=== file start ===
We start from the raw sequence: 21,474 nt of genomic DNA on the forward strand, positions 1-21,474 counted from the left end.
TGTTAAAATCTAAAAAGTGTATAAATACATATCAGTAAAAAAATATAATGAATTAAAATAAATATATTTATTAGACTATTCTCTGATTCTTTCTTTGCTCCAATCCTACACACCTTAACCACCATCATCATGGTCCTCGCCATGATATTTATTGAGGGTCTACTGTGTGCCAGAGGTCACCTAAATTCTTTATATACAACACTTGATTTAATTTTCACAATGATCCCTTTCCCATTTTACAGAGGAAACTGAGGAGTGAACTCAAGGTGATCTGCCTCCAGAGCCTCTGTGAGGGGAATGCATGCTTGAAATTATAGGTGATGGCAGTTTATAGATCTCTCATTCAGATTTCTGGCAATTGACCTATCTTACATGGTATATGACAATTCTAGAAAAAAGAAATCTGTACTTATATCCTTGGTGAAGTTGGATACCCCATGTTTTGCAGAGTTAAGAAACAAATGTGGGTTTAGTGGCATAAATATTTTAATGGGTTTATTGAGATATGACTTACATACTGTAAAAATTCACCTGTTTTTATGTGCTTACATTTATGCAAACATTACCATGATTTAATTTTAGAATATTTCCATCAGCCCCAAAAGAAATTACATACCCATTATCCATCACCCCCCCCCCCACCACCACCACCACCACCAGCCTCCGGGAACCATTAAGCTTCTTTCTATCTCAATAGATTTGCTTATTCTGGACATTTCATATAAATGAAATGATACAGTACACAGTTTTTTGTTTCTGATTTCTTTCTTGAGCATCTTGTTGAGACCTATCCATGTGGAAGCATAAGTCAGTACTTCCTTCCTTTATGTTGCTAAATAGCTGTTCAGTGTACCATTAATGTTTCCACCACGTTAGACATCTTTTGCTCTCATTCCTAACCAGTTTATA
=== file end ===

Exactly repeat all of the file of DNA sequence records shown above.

We start from the raw sequence: 21,474 nt of genomic DNA on the forward strand, positions 1-21,474 counted from the left end.
TGTTAAAATCTAAAAAGTGTATAAATACATATCAGTAAAAAAATATAATGAATTAAAATAAATATATTTATTAGACTATTCTCTGATTCTTTCTTTGCTCCAATCCTACACACCTTAACCACCATCATCATGGTCCTCGCCATGATATTTATTGAGGGTCTACTGTGTGCCAGAGGTCACCTAAATTCTTTATATACAACACTTGATTTAATTTTCACAATGATCCCTTTCCCATTTTACAGAGGAAACTGAGGAGTGAACTCAAGGTGATCTGCCTCCAGAGCCTCTGTGAGGGGAATGCATGCTTGAAATTATAGGTGATGGCAGTTTATAGATCTCTCATTCAGATTTCTGGCAATTGACCTATCTTACATGGTATATGACAATTCTAGAAAAAAGAAATCTGTACTTATATCCTTGGTGAAGTTGGATACCCCATGTTTTGCAGAGTTAAGAAACAAATGTGGGTTTAGTGGCATAAATATTTTAATGGGTTTATTGAGATATGACTTACATACTGTAAAAATTCACCTGTTTTTATGTGCTTACATTTATGCAAACATTACCATGATTTAATTTTAGAATATTTCCATCAGCCCCAAAAGAAATTACATACCCATTATCCATCACCCCCCCCCCCACCACCACCACCACCACCAGCCTCCGGGAACCATTAAGCTTCTTTCTATCTCAATAGATTTGCTTATTCTGGACATTTCATATAAATGAAATGATACAGTACACAGTTTTTTGTTTCTGATTTCTTTCTTGAGCATCTTGTTGAGACCTATCCATGTGGAAGCATAAGTCAGTACTTCCTTCCTTTATGTTGCTAAATAGCTGTTCAGTGTACCATTAATGTTTCCACCACGTTAGACATCTTTTGCTCTCATTCCTAACCAGTTTATA